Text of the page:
Also Signify is new to the Challenge. Their team of experts ranging from plant specialists to lighting experts and business advisors is excited to share their knowledge and experience with mind-alike students.
Among other partners well-established in the horticulture sector are Jiffy Products and Van der Knaap, which specialize in growing substrates, KUBO has been building and managing complete greenhouses for more than 77 years, and Modiform that develops growing, transport, and packaging systems for the horticultural sector and beyond.
The Hawthorne Gardening Company, a systems specialist for greenhouses and indoor farming established in 1976, brings brands for growers of all sizes, from commercial needs to home hobbyists. Their products include lighting, nutrients, growing environment, growing media, hardware, and more.
Coaches for every aspect of the challenge
With such an exquisite selection of coaching partners active in the horticultural sector, there is no doubt that the teams will get enough support in developing the indoor part of their concepts. With the rest of their assignment, they can count on Challenge partners from other sectors.
BO Akkerbouw specializes in open-land cultivation and is well-positioned to give feedback on the outdoor part of the design. A consultancy firm Cauberg Huygen offers expertise in building physics, sustainability, build quality, acoustics, safety, and environment. Another partner, World of Walas, supply relevant expertise in sustainable urban development. Not to mention, First Farms from Denmark, a producer of pig, milk, and crops for animal feed offers their knowledge, about food production and business development in a broad sense. There really are coaches available for every aspect of the concepts the teams will be developing during the challenge.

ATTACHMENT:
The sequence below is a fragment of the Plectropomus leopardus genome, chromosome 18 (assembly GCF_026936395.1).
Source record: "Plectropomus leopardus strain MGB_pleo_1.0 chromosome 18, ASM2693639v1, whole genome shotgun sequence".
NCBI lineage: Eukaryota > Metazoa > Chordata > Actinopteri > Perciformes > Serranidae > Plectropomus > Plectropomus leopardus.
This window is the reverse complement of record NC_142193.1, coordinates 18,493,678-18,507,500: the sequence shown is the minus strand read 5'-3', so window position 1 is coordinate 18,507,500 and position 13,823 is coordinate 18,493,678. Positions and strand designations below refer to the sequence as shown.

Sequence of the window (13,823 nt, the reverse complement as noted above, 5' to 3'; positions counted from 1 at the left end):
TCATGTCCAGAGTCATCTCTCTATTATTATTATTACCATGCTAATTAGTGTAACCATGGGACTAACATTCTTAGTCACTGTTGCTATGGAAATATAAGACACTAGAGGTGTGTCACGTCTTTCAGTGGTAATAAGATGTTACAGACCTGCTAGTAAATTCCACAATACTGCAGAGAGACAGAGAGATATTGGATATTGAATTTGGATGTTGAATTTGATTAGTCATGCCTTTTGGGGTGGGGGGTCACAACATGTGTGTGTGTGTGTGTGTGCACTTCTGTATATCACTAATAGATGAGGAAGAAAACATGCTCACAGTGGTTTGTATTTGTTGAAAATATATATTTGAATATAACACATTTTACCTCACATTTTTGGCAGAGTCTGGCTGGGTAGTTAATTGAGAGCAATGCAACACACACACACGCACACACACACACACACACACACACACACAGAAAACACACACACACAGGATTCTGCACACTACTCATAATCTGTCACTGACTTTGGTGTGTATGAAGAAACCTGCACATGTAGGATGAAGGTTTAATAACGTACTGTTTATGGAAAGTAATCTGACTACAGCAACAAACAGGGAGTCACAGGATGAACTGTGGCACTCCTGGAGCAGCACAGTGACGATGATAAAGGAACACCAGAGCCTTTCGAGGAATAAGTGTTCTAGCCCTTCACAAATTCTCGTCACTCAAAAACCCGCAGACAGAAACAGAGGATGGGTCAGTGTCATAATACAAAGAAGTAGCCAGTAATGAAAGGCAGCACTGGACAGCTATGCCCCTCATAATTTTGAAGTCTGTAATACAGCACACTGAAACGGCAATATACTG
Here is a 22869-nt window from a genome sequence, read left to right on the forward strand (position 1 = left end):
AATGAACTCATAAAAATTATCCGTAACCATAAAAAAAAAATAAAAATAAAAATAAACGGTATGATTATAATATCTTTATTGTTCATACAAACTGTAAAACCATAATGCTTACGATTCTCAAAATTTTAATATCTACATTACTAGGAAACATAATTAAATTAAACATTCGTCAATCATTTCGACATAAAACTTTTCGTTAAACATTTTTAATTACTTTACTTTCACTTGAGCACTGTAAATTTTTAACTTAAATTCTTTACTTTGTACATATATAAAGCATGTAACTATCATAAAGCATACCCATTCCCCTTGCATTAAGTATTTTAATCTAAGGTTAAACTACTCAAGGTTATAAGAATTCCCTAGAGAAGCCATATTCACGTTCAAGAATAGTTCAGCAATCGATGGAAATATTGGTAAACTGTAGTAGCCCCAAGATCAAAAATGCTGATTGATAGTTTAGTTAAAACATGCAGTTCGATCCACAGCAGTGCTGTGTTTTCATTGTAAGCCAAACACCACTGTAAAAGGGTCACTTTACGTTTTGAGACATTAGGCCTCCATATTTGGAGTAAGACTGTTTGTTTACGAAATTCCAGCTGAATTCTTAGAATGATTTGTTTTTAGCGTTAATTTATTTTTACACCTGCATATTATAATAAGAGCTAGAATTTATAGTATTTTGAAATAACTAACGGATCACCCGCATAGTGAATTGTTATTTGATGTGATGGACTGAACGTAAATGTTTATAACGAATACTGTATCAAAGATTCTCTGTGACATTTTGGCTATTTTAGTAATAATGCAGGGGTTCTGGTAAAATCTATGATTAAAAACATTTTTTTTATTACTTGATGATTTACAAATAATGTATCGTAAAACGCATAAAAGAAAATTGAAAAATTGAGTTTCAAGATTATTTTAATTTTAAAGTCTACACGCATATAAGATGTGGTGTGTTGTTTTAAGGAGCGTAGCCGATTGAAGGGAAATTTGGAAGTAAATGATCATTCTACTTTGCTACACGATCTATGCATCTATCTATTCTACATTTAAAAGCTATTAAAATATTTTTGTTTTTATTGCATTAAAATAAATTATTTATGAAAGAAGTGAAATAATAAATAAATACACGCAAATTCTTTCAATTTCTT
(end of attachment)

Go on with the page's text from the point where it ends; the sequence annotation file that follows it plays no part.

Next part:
Strong support from within Wageningen University & Research
Also from within Wageningen University & Research comes support for the Challenge. Wageningen Ambassadors, a panel of WUR graduates who now occupy important posts in industry and public institutions worldwide, is the Impact Partner of the Challenge for the third time in a row. The Challenge enables them to realize their ambition to educate top talent and enhance their entrepreneurial skills. They actively support the Challenge by providing coaching, visibility and resources to organize this initiative. This collaboration is made possible by the University Fund Wageningen and fits its mission to contribute to excellent education and research in Wageningen.
In addition, two investment themes of the Wageningen University & Research take part in the Challenge. ‘Connected Circularity’ program aims to facilitate collaboration with farmers, industry, government, and other stakeholders to make the transition towards a circular bio-economy as concrete as possible. The goal of the ‘Health and Safe Food Systems’ program is to develop the knowledge needed to improve the health benefits and safety of our food system, from different perspectives and by taking into account its complexity and related sustainability issues.